{vii} The Papers by the late Cardinal Newman contained in this collection were likely, most of them, to have formed part of what he proposed to call a "Year-Book of Devotion" for reading and meditation according to the Seasons and the Feasts of the year. The intention of composing such a book had been in the Cardinal's mind as far back as the early years of his Catholic life, but, though it was never abandoned, various circumstances hindered him from pursuing it, and no portion of this volume was put together with this idea. The book would have varied greatly in the matter of its subjects and in their treatment. For instance, some papers on the Notes of the Church would have formed one subject; of these, excepting some mere preparatory fragments, nothing was written. Again, some sermons would also have formed a part of the readings. A scheme, drawn out by him, of Litanies to run through the whole year shows what he had thought of in that respect, though only the few here printed were put together by him. "The Sayings of the Saints of the Desert" would have been extended over the whole year instead of covering only the few months for which he had prepared them. The "Meditations for Eight Days" were intended to be carried through {viii} at least five weeks, and a scheme of them was drawn out for that purpose. The "Dream of Gerontius," if not written expressly for the volume, was to have been added as a November reading, and "Gerontius" was likely not to have stood alone as a poem. Indeed, the book would have become a repository of the Cardinal's thoughts on the various devotional subjects which occupied his mind.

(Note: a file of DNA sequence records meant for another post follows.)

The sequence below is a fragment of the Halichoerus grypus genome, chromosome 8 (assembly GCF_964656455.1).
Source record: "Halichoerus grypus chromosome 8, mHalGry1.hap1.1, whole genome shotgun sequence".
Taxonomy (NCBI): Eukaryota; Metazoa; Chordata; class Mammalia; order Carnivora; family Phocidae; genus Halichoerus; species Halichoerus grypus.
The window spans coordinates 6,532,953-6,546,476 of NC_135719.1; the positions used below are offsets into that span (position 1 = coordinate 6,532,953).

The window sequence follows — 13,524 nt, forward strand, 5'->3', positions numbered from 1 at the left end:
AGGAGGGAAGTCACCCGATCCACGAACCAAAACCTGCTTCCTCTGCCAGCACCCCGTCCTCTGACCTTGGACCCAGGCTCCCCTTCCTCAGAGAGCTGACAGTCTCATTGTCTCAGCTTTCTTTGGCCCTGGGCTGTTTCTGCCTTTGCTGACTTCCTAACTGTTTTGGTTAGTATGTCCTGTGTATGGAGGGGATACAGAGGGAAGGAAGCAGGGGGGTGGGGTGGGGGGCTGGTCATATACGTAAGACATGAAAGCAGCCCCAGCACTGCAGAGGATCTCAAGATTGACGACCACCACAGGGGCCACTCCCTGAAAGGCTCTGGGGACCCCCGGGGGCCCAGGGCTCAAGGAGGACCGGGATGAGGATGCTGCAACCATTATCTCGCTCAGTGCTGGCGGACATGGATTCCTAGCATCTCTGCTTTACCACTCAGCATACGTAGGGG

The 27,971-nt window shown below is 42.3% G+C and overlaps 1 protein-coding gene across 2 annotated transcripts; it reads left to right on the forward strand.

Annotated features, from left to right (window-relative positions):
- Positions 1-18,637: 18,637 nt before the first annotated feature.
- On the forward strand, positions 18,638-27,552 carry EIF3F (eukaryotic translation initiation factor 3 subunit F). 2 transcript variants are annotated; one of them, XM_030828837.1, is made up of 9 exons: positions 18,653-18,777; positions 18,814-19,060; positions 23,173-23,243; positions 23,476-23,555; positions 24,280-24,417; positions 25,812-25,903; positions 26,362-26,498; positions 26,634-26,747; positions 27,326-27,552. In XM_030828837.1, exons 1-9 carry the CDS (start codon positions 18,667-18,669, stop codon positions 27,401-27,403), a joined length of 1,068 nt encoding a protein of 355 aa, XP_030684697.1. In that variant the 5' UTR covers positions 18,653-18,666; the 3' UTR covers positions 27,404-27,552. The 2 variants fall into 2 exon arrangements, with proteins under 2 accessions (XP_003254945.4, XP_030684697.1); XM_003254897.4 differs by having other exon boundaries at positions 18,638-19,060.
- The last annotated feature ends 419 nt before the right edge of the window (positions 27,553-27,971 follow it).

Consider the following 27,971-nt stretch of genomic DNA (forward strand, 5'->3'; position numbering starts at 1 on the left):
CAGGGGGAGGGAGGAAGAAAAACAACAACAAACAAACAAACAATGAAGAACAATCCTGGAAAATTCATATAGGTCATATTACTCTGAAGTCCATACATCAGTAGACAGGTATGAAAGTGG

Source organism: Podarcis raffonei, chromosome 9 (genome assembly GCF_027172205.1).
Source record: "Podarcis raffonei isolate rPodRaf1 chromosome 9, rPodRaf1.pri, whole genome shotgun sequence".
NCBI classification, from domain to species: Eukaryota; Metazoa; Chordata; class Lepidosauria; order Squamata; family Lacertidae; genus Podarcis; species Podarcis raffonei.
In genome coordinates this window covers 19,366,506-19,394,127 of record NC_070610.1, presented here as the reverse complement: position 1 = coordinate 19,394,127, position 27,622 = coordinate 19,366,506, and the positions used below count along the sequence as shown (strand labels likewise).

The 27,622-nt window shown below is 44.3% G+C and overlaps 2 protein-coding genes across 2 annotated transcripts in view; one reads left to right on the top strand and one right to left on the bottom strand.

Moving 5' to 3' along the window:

But there are not the materials for such a book. All, then, that has been possible towards carrying out the Cardinal's intention has been to put together such papers as, from what was said by the Cardinal, are considered as likely to have come within the compass of the contemplated volume. It is hoped that this will gratify many of the late Cardinal's friends, some of whom have expressed a strong desire to have some examples of his devotions, or to know the devotions which most attracted him, and which they might make their own. The Meditations on Christian Doctrine would probably have been more numerous, but that the Cardinal destroyed many such writings of his upon the death of his great friend Father St. John, to whose discretion he had intended to commit them. There are here included, therefore, it is believed, nearly all of the Cardinal's devotional papers which are likely to be forthcoming.